"Courts that follow the common-law tradition almost unanimously have come to disallow resort by the prosecution to any kind of evidence of a defendant's evil character to establish a probability of his guilt. Not that the law invests the defendant with a presumption of good character, Greer v. United States, 245 U.S. 559, 38 S. Ct. 209, 62 L. Ed. 469, but it simply closes the whole matter of character, disposition and reputation on the prosecution's case-in-chief. The State may not show defendant's prior trouble with the law, specific criminal acts, or ill name among his neighbors, even though such facts might logically be persuasive that he is by propensity a probable perpetrator of the crime. The inquiry is not rejected because character is irrelevant; on the contrary it is said to weigh too much with the jury and to so overpersuade them as to prejudge one with a bad general record and deny him a fair opportunity to defend against a particular charge. The over-riding policy of excluding such evidence, despite its admitted probative value, is the practical experience that its disallowance tends to prevent confusion of issues, unfair surprise and undue prejudice."
The rule stated applies to statements made by the prosecutor in his address to the jury as well as to testimony as to the commission of prior offenses. Hall v. United States, 150 U.S. 76, 81, 82, 14 S. Ct. 22, 37 L. Ed. 1003 (1893); United States v. Laudani, 134 F.2d 847, 852 (3 Cir.1943), rev'd on other grounds, 320 U.S. 543, 548, 64 S. Ct. 315, 88 L. Ed. 300.
The prosecutor's opening statement to the jury, earlier detailed, can only be construed as intending to indicate the defendant's "propensity or disposition" to commit the crimes of assault and escape from custody on the evening of February 10, 1965, charged in the Information. Since the settled rule proscribes introduction of evidence designed "to show a mere propensity or disposition on the part of the defendant to commit the crime", and extends to statements made by the prosecutor, prejudicial error was committed requiring the granting of the defendant's motion for a mistrial which was made following the conclusion of the prosecutor's statement. And as we earlier said, the stated prejudicial error was further aggravated by the probation officer's testimony.
The cases cited by the United States Attorney in support of his contention that his statement and the probation officer's testimony were permissible are inapposite and do not merit discussion.
The trial court's admonition to the jury, in its charge, that "you must know that the statements made by the lawyers for both parties do not constitute evidence in this case" did not correct the prejudicial error committed in the prosecutor's opening statement.
As we said in United States v. Clarke, 343 F.2d 90 (3 Cir. 1965) at page 93:
"It is one thing to 'strike' evidence from the notes of testimony; it is something else again to 'strike' its searing impress from a juror's mind."
It cannot be gainsaid here that the prosecutor's statement that the defendant had committed an assault on Eudora Douglas, and escaped from custody, prior to the assault and escape charged in the Information, could well have had a "searing impress" on a juror's mind.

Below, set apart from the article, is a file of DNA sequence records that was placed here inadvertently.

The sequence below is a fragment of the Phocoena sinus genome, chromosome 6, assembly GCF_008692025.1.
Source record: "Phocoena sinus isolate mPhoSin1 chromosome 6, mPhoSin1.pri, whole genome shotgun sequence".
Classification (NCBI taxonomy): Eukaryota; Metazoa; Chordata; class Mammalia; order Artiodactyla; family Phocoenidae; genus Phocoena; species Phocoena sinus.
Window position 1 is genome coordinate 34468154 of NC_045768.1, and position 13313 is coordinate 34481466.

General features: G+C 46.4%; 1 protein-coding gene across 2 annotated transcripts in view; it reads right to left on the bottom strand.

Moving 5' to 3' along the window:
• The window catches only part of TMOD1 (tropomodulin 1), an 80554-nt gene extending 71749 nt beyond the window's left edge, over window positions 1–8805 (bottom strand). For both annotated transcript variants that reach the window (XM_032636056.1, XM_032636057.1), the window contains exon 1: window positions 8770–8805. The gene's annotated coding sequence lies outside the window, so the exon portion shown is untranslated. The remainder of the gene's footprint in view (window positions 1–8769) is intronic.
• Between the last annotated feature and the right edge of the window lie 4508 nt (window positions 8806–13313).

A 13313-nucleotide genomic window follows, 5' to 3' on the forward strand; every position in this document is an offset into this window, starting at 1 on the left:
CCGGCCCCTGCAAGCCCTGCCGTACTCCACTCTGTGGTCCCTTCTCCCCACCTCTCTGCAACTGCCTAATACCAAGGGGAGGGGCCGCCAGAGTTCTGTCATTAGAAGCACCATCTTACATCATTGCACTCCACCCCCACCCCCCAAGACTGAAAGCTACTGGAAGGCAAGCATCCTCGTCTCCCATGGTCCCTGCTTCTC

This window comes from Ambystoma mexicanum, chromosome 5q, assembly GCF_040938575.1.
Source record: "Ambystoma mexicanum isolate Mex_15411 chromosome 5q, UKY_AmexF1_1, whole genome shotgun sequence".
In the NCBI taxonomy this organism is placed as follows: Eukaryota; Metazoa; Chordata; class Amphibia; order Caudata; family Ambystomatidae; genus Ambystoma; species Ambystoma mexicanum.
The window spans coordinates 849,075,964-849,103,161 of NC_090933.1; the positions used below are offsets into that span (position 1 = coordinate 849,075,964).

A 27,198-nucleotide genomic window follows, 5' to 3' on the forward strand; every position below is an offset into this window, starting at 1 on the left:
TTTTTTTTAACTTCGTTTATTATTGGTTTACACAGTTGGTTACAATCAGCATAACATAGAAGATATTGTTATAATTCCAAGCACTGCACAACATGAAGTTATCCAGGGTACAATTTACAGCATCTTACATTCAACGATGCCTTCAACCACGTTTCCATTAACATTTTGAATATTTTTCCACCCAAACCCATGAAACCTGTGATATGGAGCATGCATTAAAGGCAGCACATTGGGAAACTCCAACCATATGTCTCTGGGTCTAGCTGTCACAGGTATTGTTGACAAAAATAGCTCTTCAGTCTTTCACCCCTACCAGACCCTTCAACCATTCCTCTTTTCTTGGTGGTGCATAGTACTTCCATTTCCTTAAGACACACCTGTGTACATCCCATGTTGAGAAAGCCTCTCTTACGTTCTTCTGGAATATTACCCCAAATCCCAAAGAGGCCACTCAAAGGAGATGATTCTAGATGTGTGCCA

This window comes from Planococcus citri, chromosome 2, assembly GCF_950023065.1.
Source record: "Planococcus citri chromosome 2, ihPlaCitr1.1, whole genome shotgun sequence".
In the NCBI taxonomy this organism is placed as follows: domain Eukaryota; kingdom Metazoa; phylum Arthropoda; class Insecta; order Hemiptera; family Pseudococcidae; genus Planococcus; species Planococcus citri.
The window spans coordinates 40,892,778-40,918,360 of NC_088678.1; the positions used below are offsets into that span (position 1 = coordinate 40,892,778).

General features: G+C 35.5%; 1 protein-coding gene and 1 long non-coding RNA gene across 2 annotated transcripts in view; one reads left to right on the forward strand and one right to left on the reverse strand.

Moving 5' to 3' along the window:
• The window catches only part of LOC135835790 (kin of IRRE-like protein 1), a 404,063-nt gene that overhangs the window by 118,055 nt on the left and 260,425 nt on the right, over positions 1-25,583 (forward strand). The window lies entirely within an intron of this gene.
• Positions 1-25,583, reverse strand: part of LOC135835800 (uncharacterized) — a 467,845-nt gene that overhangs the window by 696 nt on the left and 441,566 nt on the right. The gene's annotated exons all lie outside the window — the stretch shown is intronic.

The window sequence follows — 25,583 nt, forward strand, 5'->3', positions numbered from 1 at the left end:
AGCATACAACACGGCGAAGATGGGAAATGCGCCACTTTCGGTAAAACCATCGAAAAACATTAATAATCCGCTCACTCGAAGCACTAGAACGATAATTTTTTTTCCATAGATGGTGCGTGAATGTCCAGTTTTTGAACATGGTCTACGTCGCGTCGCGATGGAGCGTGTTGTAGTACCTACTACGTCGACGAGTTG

As was said in Kotteakos v. United States, 328 U.S. 750, 765, 66 S. Ct. 1239, 90 L. Ed. 1557 (1946), where inadmissible evidence had been presented to the jury and the judgment of conviction was reversed for that reason:
"* * * if one cannot say, with fair assurance, after pondering all that happened without stripping the erroneous action from the whole, that the judgment was not substantially swayed by the error, it is impossible to conclude that substantial rights were not affected. The inquiry cannot be merely whether there was enough to support the result, apart from the phase affected by the error. It is rather, even so, whether the error itself had substantial influence. If so, or if one is left in grave doubt, the conviction cannot stand." (emphasis supplied)
In the instant case the Information in Count 1 charged that the defendant "did wilfully and unlawfully, and with intent to commit Murder, commit an assault upon the person of one Eudora Douglas, by inflicting several wounds about her body with a sharp instrument", and the jury found the defendant guilty of the offense charged. It had the choice, as the trial court properly charged, of finding him guilty of the lesser offense of aggravated assault had it concluded that there was absent the element of the "intent to commit Murder". Or it could have conceivably only found him guilty of simple assault and battery, as the trial court charged, if it concluded that only that crime was established by the evidence. The jury's finding that the defendant was guilty of an assault with intent to commit murder might well have been influenced by the evidence of his earlier wrongdoing and the criminal propensity which that evidence indicated.
As already indicated, it cannot be said "with fair assurance" that the jury's verdict here was "not substantially swayed" by the prosecutor's statement and the probation officer's testimony, and thus "it is impossible to conclude that substantial rights were not affected."
For the reasons stated the judgment of sentence will be vacated and the cause remanded to the District Court with direction to grant a new trial.